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Minnesota manufacturers lagging national average in exports

U.S. manufacturers are not “fully seizing the moment” to capitalize on global market opportunities, and Minnesota lag behind even the national average in export sales, according to an annual survey.

“Minnesota does lag in export sales,” Jamie Woell, McGladrey Manufacturing Assurance Leader, told the Minnesota Chamber of Commerce Manufacturers Summit recently, presenting the accounting and consulting firm’s annual research to the business group in Bloomington.

Only 19 percent with international reach reported they were actively involved across the spectrum of global business activity from import and export to offshore production, according to a nationwide survey of 1,061 manufacturers and wholesalers, which included about 100 Minnesota firms and more than two-thirds that were primarily or exclusively manufacturers.

While Minnesota’s export sales jumped to $4.3 billion in the second quarter of 2010, up 19 percent from a year earlier, export sales have not quite reached 2008 levels.

Only 13 percent of Minnesota companies report that exports make up 35 percent or more of sales, compared with nearly 20 percent nationally. Fully 40 percent of Minnesota companies surveyed report that exports are less than 5 percent of sales, compared with 35 percent nationwide.


Export Sales as % of total

Manufacturers & Wholesale Distribution 2010 U.S. Survey

Export Sales as % of total
Source: McGladrey

More than 70 percent of respondents to the fifth annual survey look to increasing sales in domestic markets as the key strategy for recovery, despite the sluggish U.S. economy. Forty-six percent of companies nationwide and 44 percent of Minnesota companies look to international sales growth as part of their recovery plan, Woell said.

Brazil, Central America, India and Australia were most often cited as targets for export growth by respondents, Woell said.

Manufacturers across all industry sectors reported improving business conditions.  Twenty-four percent of businesses reported they  are “thriving and growing,” up from less than 10 percent last year, while only one in 10 reported business was “declining,” compared with four in 10  reporting declines last year. This is the first year that the percentage of businesses reporting improved conditions grew, after three years in a row of decreasing positive and increasingly negative responses.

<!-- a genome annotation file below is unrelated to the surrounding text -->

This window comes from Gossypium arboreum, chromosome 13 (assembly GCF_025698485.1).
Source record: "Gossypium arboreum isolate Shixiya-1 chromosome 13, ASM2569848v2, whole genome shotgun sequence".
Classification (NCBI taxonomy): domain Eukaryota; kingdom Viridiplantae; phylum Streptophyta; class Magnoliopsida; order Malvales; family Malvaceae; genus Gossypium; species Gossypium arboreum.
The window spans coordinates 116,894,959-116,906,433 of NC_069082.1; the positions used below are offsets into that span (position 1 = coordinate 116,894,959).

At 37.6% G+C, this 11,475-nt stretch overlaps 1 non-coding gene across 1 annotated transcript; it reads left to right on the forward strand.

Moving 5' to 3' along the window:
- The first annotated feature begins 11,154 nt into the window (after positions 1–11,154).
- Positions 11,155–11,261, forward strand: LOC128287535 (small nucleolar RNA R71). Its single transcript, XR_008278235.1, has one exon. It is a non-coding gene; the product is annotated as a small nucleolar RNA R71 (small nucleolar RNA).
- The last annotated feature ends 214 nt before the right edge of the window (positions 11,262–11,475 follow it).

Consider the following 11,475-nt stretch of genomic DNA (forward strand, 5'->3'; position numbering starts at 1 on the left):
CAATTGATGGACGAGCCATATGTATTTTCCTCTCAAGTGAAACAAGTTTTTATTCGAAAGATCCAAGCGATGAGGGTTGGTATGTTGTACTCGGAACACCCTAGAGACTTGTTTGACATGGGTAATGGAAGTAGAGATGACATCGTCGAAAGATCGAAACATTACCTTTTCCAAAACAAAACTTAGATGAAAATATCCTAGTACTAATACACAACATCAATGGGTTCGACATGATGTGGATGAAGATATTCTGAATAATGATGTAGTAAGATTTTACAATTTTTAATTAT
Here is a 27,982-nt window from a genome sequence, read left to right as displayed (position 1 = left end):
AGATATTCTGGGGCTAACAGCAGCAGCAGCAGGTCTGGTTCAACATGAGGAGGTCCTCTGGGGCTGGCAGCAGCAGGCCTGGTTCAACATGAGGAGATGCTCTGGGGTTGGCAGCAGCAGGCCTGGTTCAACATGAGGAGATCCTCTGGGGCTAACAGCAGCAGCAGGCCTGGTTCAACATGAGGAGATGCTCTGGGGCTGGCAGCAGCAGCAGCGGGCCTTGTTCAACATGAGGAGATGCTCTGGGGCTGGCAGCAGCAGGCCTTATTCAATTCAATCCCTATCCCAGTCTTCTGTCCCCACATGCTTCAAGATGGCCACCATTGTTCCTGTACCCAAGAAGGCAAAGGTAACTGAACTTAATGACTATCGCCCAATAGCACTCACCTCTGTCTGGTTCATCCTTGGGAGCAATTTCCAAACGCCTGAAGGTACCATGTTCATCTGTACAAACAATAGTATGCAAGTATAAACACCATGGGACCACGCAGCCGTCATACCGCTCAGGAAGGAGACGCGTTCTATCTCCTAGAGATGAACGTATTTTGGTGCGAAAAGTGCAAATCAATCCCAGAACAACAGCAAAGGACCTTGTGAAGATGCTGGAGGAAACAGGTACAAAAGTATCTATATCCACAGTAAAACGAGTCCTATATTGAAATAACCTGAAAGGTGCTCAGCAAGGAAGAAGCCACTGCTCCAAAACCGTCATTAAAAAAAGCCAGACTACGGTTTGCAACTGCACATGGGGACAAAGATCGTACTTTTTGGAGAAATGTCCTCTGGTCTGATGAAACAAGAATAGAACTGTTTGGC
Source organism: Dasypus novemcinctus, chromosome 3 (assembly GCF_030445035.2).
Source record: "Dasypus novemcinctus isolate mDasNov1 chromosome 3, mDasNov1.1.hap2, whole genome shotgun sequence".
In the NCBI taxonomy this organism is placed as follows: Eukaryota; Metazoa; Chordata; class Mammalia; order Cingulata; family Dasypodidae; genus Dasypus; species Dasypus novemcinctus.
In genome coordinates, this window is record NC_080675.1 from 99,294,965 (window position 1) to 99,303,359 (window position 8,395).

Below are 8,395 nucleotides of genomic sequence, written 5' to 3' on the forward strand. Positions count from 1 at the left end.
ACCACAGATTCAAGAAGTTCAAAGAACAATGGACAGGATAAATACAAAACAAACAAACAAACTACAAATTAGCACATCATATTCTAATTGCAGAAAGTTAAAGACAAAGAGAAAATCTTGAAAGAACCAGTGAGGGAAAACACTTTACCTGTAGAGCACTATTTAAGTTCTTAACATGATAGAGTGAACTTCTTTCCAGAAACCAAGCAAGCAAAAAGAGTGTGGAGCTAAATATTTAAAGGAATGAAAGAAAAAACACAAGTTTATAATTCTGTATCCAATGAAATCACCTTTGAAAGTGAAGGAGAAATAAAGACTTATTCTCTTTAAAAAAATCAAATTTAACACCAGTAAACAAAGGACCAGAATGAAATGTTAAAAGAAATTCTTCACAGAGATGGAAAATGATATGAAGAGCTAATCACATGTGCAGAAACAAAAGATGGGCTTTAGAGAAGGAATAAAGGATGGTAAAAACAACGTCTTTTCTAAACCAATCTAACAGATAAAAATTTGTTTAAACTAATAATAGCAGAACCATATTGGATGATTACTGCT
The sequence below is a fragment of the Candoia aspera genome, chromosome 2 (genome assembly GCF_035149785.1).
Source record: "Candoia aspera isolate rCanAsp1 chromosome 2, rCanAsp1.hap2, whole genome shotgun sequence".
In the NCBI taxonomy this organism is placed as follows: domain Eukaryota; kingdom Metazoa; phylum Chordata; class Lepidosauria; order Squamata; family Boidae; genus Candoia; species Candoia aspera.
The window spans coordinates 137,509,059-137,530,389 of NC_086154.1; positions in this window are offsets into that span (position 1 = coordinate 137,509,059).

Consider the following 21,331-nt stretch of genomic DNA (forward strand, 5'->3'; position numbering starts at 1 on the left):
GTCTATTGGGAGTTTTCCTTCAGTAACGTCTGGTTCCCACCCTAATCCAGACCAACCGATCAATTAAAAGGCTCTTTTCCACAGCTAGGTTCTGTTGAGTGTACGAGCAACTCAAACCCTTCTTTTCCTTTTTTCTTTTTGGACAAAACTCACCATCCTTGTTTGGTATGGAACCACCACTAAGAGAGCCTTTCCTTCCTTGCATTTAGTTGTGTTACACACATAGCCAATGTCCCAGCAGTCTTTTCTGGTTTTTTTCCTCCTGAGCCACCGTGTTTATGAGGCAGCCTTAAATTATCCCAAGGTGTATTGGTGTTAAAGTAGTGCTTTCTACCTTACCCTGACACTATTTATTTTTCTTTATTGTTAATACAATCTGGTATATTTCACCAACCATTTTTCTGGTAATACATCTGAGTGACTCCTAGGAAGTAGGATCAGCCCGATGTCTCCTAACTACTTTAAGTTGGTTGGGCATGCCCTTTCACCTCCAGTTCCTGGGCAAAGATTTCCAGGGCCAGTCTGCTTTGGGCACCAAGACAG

“Thriving and growing” business conditions were reported by nearly half of companies in the food and beverage sector, 37 percent of medical manufacturers and 33 percent of chemical manufacturers. The weakest sectors were building materials, textile and apparel companies and paper companies.

After more than 5.6 million jobs in the manufacturing sector were lost over the past decade, including more than 100,000 in Minnesota, manufacturing employment has started to grow again.

Minnesota gained manufacturing jobs the last four months in a row, though it has not come close to gaining back the losses of the previous decade. Nationwide, the manufacturing sector has added jobs the past two months.

The job outlook is improving, too, with 44 percent reporting increased hiring in 2010 and more than 50 percent anticipating increased hiring next year.

“If I talk to manufacturers around the state, [hiring] engineers has been and continues to be a challenge. This is also true for entry level workers,” Woell said. That’s true, nationally, too.

“When I first saw that, I thought, ‘How can that be? We’ve got 10 percent national unemployment.’ Then I thought back to talking with out-state manufacturers and getting the right workers, even entry-level workers, is a challenge,” he added.

The McGladrey report suggests that companies “partner with appropriate educational resources to help develop a deeper pool of qualified workers.”

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